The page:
01 January - 31 December
Mon 8.00 - 18.00
Tue 8.00 - 18.00
Wed 8.00 - 18.00
Thu 8.00 - 18.00
Fri 8.00 - 18.00
Sat 8.00 - 18.00
Sun 8.00 - 18.00
+32 486 73 21 10
The church was built between 1892-1895 and replaces and older church that was demolished in 1885. This new brick building was constructed in a neo-Ghotic style. The interior was restored carefully in the 20th century and the church became a protected heritage site in 1996. The parsonage located behind the church is also protected heritage.
The building process of the current church is a story on its own. In 1843, after a significant population boom, the public felt that the old church was too small. The first plans that involved an extension were rejected. In 1877 the next set of plans comprising a completely new building turned out to be too expensive. Another set of plans created in 1881 were met with resistance. They included the demolition of the old church and the Commission for monuments and landscapes at that time was opposed to this.
However, in 1885 a permission for demolition was obtained. The construction of the new building started soon after that but was almost immediately shut down when cracks and tears in the walls started to appear. A year later this rudimentary construction was knocked down and the search for a new building site commenced. The planned location of the tower also shifted to the southeast corner of the building.
The parish prides itself on a couple of interesting decor elements: the sacrament tower, the altarpiece of the main altar, the restored Vereecken organ, the altarpiece of the week chapel and the pulpit. The neo-Ghotic painting by the brothers Buysse dates back to 1913. The stained glass was restored and the organ was also subjected to a number of restorations, one of those by Gabriel Loncke, to make it ready to play for services and concerts.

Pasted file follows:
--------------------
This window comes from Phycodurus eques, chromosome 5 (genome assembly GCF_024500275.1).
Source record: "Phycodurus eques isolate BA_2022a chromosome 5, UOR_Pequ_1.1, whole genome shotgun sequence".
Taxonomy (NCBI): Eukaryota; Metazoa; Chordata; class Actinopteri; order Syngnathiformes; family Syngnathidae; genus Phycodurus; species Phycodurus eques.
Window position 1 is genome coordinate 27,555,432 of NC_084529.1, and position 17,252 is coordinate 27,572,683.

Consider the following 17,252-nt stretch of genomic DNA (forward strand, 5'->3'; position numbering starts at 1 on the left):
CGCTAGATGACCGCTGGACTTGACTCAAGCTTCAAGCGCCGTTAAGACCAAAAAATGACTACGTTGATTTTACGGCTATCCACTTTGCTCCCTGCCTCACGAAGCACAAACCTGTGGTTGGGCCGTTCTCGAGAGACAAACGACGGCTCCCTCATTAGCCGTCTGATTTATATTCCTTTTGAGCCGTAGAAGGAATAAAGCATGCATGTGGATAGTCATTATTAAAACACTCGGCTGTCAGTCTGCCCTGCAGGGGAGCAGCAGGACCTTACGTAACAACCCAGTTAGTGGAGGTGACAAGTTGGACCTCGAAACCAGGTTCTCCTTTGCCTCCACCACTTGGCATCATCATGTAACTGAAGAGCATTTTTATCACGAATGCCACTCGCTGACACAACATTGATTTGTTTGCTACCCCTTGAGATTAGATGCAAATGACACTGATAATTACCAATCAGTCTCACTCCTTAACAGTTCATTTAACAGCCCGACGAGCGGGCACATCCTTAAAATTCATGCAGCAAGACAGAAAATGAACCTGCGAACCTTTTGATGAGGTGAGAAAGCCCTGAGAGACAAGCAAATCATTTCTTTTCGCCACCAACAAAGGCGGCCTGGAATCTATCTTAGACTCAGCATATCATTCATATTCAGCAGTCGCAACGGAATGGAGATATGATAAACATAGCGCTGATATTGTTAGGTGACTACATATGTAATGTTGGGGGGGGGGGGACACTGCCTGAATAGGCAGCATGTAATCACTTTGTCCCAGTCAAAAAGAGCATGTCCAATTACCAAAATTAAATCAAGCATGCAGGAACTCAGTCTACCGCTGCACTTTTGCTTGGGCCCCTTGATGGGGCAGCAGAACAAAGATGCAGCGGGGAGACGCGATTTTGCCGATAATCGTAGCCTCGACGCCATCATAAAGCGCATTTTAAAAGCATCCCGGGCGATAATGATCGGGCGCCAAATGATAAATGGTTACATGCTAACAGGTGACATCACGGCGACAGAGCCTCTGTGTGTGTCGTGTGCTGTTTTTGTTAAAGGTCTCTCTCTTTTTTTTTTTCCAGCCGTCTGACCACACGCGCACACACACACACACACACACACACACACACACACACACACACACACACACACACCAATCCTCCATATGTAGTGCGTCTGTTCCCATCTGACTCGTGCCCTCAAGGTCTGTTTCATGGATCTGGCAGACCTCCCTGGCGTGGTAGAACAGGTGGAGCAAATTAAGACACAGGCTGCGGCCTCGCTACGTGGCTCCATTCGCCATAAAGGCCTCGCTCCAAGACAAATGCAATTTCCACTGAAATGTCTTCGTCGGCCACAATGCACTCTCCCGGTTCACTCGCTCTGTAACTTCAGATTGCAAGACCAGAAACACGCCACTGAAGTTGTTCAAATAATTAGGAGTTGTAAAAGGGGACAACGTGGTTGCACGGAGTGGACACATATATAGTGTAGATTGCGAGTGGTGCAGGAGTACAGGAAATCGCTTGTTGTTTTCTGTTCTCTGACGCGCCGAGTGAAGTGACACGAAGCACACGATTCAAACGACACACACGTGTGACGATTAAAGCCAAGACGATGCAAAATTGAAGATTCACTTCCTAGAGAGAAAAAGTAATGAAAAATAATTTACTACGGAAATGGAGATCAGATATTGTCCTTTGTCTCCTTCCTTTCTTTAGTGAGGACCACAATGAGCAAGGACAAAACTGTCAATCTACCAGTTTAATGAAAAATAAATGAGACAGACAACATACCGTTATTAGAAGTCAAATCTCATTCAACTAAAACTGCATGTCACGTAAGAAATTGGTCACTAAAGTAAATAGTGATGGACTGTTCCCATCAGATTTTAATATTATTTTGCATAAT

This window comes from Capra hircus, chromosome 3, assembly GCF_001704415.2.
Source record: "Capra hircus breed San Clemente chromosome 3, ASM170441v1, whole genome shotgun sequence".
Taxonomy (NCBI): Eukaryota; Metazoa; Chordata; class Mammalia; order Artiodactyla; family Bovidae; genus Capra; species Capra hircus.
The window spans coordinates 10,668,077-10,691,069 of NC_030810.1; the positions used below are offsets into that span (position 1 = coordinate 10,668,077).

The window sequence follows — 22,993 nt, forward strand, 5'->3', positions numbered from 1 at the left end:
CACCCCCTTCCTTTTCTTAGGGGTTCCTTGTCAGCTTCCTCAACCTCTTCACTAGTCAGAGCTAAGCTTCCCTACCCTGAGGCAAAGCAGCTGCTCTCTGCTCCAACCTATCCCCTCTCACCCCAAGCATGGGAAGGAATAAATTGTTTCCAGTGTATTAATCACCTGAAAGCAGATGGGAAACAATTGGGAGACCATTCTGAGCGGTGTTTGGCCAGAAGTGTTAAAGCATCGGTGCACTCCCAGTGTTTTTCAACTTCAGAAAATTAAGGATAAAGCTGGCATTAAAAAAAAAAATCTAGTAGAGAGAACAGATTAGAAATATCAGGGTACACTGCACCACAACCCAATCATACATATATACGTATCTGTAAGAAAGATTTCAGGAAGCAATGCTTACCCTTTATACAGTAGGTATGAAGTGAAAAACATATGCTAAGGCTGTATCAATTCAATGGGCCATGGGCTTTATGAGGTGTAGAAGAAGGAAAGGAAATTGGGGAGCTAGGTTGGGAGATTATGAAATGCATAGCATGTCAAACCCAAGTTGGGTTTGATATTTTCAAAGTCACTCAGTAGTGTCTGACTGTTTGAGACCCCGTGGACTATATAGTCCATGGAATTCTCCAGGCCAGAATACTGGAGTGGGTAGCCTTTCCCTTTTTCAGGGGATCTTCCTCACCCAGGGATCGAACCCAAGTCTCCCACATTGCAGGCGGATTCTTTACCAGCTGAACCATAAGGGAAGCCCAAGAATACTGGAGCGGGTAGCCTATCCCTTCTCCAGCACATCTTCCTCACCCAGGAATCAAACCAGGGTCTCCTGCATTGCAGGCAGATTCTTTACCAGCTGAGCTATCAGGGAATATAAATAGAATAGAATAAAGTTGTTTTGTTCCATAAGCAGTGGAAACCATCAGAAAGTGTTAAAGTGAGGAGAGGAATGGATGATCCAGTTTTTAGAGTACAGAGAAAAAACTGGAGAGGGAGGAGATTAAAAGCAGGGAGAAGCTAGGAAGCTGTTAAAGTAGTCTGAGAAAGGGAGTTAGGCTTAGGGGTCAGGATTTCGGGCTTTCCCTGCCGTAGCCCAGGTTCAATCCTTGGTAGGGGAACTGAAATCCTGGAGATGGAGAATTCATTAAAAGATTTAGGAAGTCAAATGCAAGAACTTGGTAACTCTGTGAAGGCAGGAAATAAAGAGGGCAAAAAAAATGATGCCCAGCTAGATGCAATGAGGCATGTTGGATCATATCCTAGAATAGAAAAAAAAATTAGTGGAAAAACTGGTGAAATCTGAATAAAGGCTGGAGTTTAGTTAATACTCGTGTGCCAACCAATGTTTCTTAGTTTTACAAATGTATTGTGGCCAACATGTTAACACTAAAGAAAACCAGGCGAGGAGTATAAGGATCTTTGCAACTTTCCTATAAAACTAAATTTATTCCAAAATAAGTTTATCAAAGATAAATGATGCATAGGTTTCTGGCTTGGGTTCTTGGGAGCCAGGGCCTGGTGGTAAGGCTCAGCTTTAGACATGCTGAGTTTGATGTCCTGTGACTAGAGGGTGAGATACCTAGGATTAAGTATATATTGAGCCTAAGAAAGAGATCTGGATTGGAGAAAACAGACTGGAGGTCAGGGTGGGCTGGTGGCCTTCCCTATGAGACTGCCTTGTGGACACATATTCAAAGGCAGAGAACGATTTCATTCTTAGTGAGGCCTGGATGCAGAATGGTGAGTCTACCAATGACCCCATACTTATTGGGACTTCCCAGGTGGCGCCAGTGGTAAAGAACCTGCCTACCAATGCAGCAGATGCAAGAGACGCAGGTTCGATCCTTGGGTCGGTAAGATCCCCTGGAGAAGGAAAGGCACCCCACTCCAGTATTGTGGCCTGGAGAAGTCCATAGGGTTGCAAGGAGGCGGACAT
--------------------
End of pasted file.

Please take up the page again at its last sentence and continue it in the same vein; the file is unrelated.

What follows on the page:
The paintwork is harmonious and colourful. The neo-Gothic painting by the Buyse brothers dates from 1913 and consists of a beige-coloured base with imitation joints and medallions with banderoles. As a result of this authentically preserved and restored interior, the church was listed and a certificate of 'East Flanders History' was handed over to the church factory in December 1995.
Flemish-style wooden statue of Christ dating from around 1600 (Renaissance). It was probably originally hung from a cross wood in a shipyard. The statue was placed at the entrance of the funeral chapel and was hung in a neo-Gothic niche adapted to our church interior. The book panels that were processed come from our church and the above finishing is a piece of the neo-Gothic processional canopy ( of Knesselare) dated 1895 - and drawn 'Octaaf Buyse'.
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The Vereecken organ (romantic organ) was built in 1898 by Vreecken (organ builders Gijzegem) the brothers. It was thoroughly restored and completed between 2004 and 2006 by Jan Lapon Diksmuide. It was again festively inaugurated on 17 June 2007.
Neogothic polychrome statue of the bread multiplication. A valuable wooden polychrome statue was given to the church by one of the inhabitants of Knesselare (family Buysse, Klissestraat Knesselare). It was expertly incorporated into a small tabernacle in the weekly chapel.
The banner of the Emmaus Companions was originally the banner of the Guild of the Blessed Sacrament, which still exists and was created in the 17th century. It is one of the oldest objects in the church. In 1995 it was severely damaged by rain due to a leak near a window. The firm Grossé of Bruges took over the restoration.
At the pillar opposite the pulpit we find an important neo-Gothic work of art. After the closure of a Jesuit church (college church) in Antwerp, we had the opportunity to give a new and correct destination to a unique work of art that shows a very pure neo-Gothic wood sculpture. In our church we see a lot of relief sculpture (semi elevated) like the rerebos of the altars and the pulpit. In contrast, the work of art from the Jesuit Church shows us real sculpture that can be counted among the best of neo-gothic art. We see two scenes: at the bottom (the most beautiful) a sculpted 'Calvary', the crucified Christ and under the cross Mary and John, and at the top 'Mary ascended to heaven'. The whole is in an imposing, beautifully sculpted niche, decorated with leaf motifs and penacles.